After discovering there is no comprehensive, national database on people killed by police, D. Brian Burghart, editor of Reno News & Review and Reynolds School of Journalism graduate student, took on the effort to fill the void. Burghart is using crowd sourcing to create a database of the number and circumstances of people killed by police nationwide, and the work - which is Burghart's graduate studies project - is catching notice nationally. Burghart appeared on The Daily Show Oct. 7, 2014, to comment on his project, Fatal Encounters, as part of a story on the topic. His project has also been cited in stories by the Washington Post and CNN.
"I've been a journalist for more than 20 years," Burghart said prior to his Daily Show appearance. "When I realized that this data didn't exist I decided to use what I was learning at the Reynolds School to begin creating the database."
Burghart said, "It started with a simple question: How often does that happen?"
In The Daily Show piece, "A Shot in the Dark," Senior Correspondent Samantha Bee pursued the same question, blending substantive interviews with the show's trademark brand of humor.
To guide his project, Burghart outlined what he calls "a simple three-year, three-step plan." He began in 2013 by requesting information from every law enforcement agency to create a national database, and began the process of comparing and contrasting the information across agencies. In 2014, he created an online and searchable database and began publishing data in the Reno News & Review. He will continue data analysis in 2015 and will also encourage free-with-attribution publication and use of the data.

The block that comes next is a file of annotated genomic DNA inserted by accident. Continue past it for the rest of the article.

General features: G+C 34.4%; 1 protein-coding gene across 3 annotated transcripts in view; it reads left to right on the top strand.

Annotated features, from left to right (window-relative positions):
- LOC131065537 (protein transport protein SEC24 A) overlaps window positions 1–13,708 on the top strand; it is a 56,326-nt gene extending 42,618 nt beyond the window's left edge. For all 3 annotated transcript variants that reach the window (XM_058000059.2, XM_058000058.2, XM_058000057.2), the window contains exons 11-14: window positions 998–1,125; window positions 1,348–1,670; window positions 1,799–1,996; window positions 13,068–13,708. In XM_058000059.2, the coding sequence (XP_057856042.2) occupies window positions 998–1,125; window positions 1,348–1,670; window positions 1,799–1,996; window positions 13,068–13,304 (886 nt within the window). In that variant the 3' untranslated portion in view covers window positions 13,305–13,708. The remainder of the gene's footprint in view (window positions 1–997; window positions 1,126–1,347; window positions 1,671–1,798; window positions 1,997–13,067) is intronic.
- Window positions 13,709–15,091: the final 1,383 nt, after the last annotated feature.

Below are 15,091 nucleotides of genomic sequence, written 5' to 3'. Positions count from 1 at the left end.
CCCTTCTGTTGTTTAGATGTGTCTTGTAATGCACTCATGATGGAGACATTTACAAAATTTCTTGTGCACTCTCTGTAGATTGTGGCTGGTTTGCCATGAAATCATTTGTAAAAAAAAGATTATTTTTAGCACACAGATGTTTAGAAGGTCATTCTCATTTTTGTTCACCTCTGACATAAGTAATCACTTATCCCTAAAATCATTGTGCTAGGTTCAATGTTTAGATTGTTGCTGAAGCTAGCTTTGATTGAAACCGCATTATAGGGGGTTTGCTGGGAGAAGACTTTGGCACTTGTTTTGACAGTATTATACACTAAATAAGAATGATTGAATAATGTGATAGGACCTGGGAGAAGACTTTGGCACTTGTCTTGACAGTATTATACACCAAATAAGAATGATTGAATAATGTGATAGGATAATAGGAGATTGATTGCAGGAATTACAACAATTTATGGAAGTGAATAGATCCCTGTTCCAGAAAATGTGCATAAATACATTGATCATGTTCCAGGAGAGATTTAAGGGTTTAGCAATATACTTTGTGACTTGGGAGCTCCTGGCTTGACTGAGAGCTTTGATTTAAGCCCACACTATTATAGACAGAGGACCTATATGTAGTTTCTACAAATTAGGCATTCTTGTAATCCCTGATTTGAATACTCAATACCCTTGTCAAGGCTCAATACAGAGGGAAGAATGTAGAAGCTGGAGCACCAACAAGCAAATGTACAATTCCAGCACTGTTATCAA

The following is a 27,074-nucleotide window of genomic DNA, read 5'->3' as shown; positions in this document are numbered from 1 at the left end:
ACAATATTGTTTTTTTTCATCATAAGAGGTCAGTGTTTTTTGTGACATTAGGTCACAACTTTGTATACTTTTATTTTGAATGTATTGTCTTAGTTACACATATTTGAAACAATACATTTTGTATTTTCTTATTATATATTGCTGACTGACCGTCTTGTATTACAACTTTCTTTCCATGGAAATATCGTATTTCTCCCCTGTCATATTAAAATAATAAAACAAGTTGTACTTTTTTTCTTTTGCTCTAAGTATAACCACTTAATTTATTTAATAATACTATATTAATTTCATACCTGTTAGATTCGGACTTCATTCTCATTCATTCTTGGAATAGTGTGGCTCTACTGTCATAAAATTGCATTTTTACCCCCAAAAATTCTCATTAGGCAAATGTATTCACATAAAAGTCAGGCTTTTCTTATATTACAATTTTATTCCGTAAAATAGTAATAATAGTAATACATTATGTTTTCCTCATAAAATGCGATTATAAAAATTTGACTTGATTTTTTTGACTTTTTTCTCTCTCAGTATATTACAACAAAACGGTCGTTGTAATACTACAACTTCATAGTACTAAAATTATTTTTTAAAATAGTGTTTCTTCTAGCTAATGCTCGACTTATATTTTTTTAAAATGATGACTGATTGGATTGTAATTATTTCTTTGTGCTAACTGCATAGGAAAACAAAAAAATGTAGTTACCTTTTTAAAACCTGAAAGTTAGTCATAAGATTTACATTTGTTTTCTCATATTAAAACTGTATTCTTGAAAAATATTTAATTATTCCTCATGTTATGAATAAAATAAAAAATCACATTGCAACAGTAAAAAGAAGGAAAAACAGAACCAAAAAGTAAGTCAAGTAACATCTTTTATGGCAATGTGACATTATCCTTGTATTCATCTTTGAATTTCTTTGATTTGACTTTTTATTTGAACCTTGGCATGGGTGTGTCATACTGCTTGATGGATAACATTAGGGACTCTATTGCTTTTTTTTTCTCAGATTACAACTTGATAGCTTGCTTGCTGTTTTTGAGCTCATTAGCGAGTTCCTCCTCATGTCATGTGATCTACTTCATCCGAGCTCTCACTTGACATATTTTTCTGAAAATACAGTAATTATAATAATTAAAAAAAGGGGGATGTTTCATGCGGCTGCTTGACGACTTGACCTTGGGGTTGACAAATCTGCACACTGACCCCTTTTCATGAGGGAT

To sustain the project after this initial three-year phase is complete, Burghart intends to lobby Congress to require police departments to report the information and the Department of Justice to maintain it.
Burghart said Reynolds School professors Caesar Andrews, Donica Mensing, Alan Deutschman, Mignon Fogarty, Larry Dailey, Howard Goldbaum and former Professor David Ryfe helped him inform the protocol needed to create Fatal Encounters.
"When Brian came to me and told me the idea for his graduate project, I couldn't believe such a thing didn't already exist," Mensing said. "I spent several hours looking online after our conversation and was shocked that I couldn't find anything. The events in Ferguson have multiplied that shock across the country. His work really is groundbreaking."
Burghart said all aspects of his project were influenced by the Reynolds School.
"I took Alan's class on data journalism where I learned about mapping," he said. "David Ryfe taught me about non-profit journalism - how to ask for donations, etc., and Donica taught me about social media. Howard helped me with video production and Mignon helped me learn how to make the site more entrepreneurial. She taught me about trademarking and the different aspects of the business side of the project."
Burghart is taking Mignon Fogarty's media entrepreneurship class this semester.
"I've been talking with Brian about the future of Fatal Encounters," Fogarty said. "Brian is fun to work with and even more, he's an inspiration. It's easy to become cynical and think one person can't make a difference, but then you meet someone like Brian, and you realize there is still hope for the world."
Burghart's goal is to have other journalists across the country add context to every incident and story that includes someone who died during interaction with police.
In addition to being a Reynolds School of Journalism graduate student, Burghart has taught a variety of courses as an adjunct faculty member for the Reynolds School since 2006. He is also enrolled in the University's English master's program for fun. He recently wrote about his reaction to the invitation to appear on The Daily Show in his Reno News & Review editor's column.